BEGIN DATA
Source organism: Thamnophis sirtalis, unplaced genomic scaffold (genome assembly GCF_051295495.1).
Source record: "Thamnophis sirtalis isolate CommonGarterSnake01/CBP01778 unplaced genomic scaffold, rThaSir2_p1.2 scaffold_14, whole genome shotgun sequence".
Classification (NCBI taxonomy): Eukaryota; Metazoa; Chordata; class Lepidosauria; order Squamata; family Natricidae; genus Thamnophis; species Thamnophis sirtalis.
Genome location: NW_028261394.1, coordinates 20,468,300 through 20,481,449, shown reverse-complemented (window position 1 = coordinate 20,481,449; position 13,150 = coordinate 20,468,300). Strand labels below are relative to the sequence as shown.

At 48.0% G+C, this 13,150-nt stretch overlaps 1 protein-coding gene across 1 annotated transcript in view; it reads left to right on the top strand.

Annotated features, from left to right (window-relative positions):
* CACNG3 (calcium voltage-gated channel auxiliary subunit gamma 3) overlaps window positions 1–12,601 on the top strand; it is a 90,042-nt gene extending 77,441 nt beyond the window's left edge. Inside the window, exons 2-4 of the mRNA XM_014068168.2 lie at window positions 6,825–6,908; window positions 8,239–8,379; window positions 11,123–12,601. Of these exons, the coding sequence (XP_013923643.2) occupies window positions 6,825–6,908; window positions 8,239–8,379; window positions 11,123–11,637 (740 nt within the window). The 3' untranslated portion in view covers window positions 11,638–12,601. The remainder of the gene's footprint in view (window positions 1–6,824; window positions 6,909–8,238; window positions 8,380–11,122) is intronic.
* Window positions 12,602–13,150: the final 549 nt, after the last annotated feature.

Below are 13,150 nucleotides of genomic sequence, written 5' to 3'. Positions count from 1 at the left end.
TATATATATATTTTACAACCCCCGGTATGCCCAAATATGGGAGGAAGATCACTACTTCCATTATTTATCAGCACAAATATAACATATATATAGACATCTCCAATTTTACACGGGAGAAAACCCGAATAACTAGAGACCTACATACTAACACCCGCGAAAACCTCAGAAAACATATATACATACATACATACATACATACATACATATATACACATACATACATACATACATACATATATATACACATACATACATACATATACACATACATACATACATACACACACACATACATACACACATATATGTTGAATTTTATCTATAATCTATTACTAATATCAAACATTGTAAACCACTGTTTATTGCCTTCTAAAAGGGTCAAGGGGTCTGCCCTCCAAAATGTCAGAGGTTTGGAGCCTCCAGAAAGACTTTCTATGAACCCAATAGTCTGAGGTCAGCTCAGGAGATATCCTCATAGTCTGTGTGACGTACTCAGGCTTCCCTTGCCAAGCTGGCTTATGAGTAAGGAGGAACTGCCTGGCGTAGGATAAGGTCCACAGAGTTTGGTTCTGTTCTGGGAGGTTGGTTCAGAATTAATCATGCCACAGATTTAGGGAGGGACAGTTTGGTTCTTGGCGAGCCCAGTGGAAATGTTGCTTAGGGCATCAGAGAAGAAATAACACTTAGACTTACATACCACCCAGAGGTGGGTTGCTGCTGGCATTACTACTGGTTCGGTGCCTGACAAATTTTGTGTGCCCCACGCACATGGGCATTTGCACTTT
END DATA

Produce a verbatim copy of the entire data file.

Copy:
Source organism: Thamnophis sirtalis, unplaced genomic scaffold (genome assembly GCF_051295495.1).
Source record: "Thamnophis sirtalis isolate CommonGarterSnake01/CBP01778 unplaced genomic scaffold, rThaSir2_p1.2 scaffold_14, whole genome shotgun sequence".
Classification (NCBI taxonomy): Eukaryota; Metazoa; Chordata; class Lepidosauria; order Squamata; family Natricidae; genus Thamnophis; species Thamnophis sirtalis.
Genome location: NW_028261394.1, coordinates 20,468,300 through 20,481,449, shown reverse-complemented (window position 1 = coordinate 20,481,449; position 13,150 = coordinate 20,468,300). Strand labels below are relative to the sequence as shown.

At 48.0% G+C, this 13,150-nt stretch overlaps 1 protein-coding gene across 1 annotated transcript in view; it reads left to right on the top strand.

Annotated features, from left to right (window-relative positions):
* CACNG3 (calcium voltage-gated channel auxiliary subunit gamma 3) overlaps window positions 1–12,601 on the top strand; it is a 90,042-nt gene extending 77,441 nt beyond the window's left edge. Inside the window, exons 2-4 of the mRNA XM_014068168.2 lie at window positions 6,825–6,908; window positions 8,239–8,379; window positions 11,123–12,601. Of these exons, the coding sequence (XP_013923643.2) occupies window positions 6,825–6,908; window positions 8,239–8,379; window positions 11,123–11,637 (740 nt within the window). The 3' untranslated portion in view covers window positions 11,638–12,601. The remainder of the gene's footprint in view (window positions 1–6,824; window positions 6,909–8,238; window positions 8,380–11,122) is intronic.
* Window positions 12,602–13,150: the final 549 nt, after the last annotated feature.

Below are 13,150 nucleotides of genomic sequence, written 5' to 3'. Positions count from 1 at the left end.
TATATATATATTTTACAACCCCCGGTATGCCCAAATATGGGAGGAAGATCACTACTTCCATTATTTATCAGCACAAATATAACATATATATAGACATCTCCAATTTTACACGGGAGAAAACCCGAATAACTAGAGACCTACATACTAACACCCGCGAAAACCTCAGAAAACATATATACATACATACATACATACATACATACATATATACACATACATACATACATACATACATATATATACACATACATACATACATATACACATACATACATACATACACACACACATACATACACACATATATGTTGAATTTTATCTATAATCTATTACTAATATCAAACATTGTAAACCACTGTTTATTGCCTTCTAAAAGGGTCAAGGGGTCTGCCCTCCAAAATGTCAGAGGTTTGGAGCCTCCAGAAAGACTTTCTATGAACCCAATAGTCTGAGGTCAGCTCAGGAGATATCCTCATAGTCTGTGTGACGTACTCAGGCTTCCCTTGCCAAGCTGGCTTATGAGTAAGGAGGAACTGCCTGGCGTAGGATAAGGTCCACAGAGTTTGGTTCTGTTCTGGGAGGTTGGTTCAGAATTAATCATGCCACAGATTTAGGGAGGGACAGTTTGGTTCTTGGCGAGCCCAGTGGAAATGTTGCTTAGGGCATCAGAGAAGAAATAACACTTAGACTTACATACCACCCAGAGGTGGGTTGCTGCTGGCATTACTACTGGTTCGGTGCCTGACAAATTTTGTGTGCCCCACGCACATGGGCATTTGCACTTT